Ex-gangster Tony Banks is called out of retirement by mob kingpin God to carry out a hit on fellow mobster "Blue Chips" Packard. When Banks demurs, God kidnaps his daughter Darlene on his ...
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Ex-gangster Tony Banks is called out of retirement by mob kingpin God to carry out a hit on fellow mobster "Blue Chips" Packard. When Banks demurs, God kidnaps his daughter Darlene on his luxury yacht. Written by
Alex Barylski <email@example.com>
The film begins with a cartoon figure in striped prison clothing dancing across the film's title and Otto Preminger's credit on the main characters' TV set. The channel is switched by Jackie Gleason before any other names are revealed. See more »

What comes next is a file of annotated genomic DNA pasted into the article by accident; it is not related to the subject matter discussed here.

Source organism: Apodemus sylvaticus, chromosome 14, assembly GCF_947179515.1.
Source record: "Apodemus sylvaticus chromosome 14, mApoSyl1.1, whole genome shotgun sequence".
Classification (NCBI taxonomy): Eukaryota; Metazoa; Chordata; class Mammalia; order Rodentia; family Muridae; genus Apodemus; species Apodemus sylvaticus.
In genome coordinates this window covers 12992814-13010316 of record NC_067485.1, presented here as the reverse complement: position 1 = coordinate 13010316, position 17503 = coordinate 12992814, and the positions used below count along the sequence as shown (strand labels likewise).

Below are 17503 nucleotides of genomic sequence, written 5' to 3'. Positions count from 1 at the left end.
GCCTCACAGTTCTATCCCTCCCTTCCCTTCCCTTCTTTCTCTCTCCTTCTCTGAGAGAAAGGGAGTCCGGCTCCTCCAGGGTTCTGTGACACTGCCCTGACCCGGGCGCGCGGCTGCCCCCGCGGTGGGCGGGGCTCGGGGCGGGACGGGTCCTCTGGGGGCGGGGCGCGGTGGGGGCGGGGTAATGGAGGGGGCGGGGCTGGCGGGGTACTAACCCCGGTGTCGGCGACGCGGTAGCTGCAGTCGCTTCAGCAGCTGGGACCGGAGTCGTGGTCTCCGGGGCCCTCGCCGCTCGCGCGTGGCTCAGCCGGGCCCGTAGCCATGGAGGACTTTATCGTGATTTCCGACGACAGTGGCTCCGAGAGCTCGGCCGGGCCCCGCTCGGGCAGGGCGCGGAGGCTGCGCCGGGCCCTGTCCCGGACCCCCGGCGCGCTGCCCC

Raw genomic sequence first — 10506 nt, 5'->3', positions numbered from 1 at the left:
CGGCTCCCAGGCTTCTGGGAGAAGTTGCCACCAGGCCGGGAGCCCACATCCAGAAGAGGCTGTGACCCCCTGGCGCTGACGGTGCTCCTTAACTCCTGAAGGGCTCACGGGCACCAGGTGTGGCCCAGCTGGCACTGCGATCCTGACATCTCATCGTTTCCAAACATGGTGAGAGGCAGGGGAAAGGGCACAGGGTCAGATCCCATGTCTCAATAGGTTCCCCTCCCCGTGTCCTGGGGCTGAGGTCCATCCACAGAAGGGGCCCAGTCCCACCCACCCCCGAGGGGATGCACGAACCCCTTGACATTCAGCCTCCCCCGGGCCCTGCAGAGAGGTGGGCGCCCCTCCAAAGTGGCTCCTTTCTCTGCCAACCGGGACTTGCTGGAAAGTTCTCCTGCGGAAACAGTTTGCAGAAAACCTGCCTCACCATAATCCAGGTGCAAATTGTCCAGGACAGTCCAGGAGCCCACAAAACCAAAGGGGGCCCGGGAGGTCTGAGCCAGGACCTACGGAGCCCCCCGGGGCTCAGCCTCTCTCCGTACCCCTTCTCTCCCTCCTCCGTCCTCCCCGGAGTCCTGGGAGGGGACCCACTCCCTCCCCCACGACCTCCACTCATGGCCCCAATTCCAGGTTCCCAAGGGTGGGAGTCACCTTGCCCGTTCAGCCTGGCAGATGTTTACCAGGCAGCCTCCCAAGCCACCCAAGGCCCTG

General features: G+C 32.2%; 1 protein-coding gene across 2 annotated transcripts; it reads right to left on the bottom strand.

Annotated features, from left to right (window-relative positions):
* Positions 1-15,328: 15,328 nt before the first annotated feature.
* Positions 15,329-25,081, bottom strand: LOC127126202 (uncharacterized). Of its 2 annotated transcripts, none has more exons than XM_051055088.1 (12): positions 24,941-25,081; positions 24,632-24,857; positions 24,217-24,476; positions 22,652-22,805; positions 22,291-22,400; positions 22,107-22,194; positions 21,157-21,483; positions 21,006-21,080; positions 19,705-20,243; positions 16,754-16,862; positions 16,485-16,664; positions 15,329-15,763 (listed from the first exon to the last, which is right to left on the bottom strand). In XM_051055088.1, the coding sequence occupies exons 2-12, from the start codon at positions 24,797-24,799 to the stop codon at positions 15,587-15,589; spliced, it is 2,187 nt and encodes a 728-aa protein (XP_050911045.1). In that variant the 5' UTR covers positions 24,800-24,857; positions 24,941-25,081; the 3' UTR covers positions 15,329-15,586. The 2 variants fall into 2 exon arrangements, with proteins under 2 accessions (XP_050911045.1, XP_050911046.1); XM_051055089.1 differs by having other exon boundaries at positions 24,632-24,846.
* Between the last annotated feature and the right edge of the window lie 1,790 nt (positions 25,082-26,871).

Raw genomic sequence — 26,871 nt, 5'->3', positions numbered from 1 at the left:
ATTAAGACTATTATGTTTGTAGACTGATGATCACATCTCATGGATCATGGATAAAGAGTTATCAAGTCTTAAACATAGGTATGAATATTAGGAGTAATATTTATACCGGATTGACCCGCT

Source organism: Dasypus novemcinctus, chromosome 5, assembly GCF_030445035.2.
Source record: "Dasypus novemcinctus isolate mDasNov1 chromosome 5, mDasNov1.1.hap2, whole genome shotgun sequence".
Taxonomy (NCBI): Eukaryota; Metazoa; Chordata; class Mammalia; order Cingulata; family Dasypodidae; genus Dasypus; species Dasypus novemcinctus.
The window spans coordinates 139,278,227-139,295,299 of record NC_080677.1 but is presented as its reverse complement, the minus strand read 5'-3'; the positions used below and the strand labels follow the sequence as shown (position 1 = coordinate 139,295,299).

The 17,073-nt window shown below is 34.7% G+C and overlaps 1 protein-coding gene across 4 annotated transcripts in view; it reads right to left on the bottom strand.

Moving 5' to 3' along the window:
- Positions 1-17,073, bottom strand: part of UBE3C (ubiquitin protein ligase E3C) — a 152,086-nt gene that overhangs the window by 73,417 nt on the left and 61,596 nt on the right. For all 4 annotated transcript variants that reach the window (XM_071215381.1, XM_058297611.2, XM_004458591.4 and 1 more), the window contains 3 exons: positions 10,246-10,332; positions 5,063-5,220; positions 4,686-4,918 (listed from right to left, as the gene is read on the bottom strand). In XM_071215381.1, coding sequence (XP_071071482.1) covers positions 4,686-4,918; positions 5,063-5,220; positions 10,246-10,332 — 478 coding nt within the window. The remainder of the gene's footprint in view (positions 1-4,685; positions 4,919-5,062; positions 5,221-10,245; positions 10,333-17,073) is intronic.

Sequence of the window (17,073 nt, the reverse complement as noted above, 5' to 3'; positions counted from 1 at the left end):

A much-maligned classic, this psychedelic gem came late in the career of director Otto Preminger, possibly at a time during which he was hoping to find a new niche. Clearly, this wasn't it, as the films he went on to do became far slower and subdued. Too bad, really, as there's some great stuff herein. An excellent cast weaves its way through a confusing plot, as follows: Jackie Gleason has retired from the mob and lives happily enough with wife Carol Channing and turtle-faced lackey Arnold Stang, the latter of whom gets iced (and prematurely, I say let Stang stay in the picture!) when George Romero and Frankie Avalon try to persuade Gleason to pull a hit for the mob leader (`God' Groucho Marx living in luxury on a boat with skinny Donyale Luna). Gleason finally agrees, and disappears to prison, cellmates with a peace-speaking mad scientist-looking Austin Pendelton. Meanwhile, Channing, pretty teenage daughter Alexandra Hay and her hippie boyfriend John Philip Law (who goes by `Stash') all become close friends when mom lets his hippie commune live in their house. Channing and Fay go (separately) to seduce Avalon to find out to where Gleason has gone. In prison, Gleason accidentally lets on to his hit, potential squealer (and squeal he does) Mickey Rooney (at the time in his sixth decade of filmmaking!), and further blunders when he writes a letter home and licks one of Pendelton's LSD-soaked envelopes. After a mesmerizing yet stupid trip sequence, Gleason decides not to make the hit and goes into conference with Pendelton. It's right around here that things get very manic, with an acid party in jail on the day that warden Burgess Meredith stops by to eat with the prisoners. Gleason and company make their escape while everybody's tripping their ears off (including tower guard Harry Nilsson and switchboard operator Slim Pickens), and the cast assembles for a bizarre conclusion on Marx's boat. No easy whodunit, this. That Paramount would make a production with a cast and crew like this clearly indicates that the rule-less environment of 1968 sent the studios scrambling. Furthermore, the gimmick of presenting some of Hollywood's best known faces feigning acid trips acts as evidence that in the ensuing hubbub, producers showed heart in making vehement attempts to pander to a difficult target audience. Two serious low points may leave people with a rotten taste in their ears: Channing has a musical number near the end of the film that advocates a free-wheeling hippie lifestyle, and Nilsson sings each and every word of the credits, down to the copyright.
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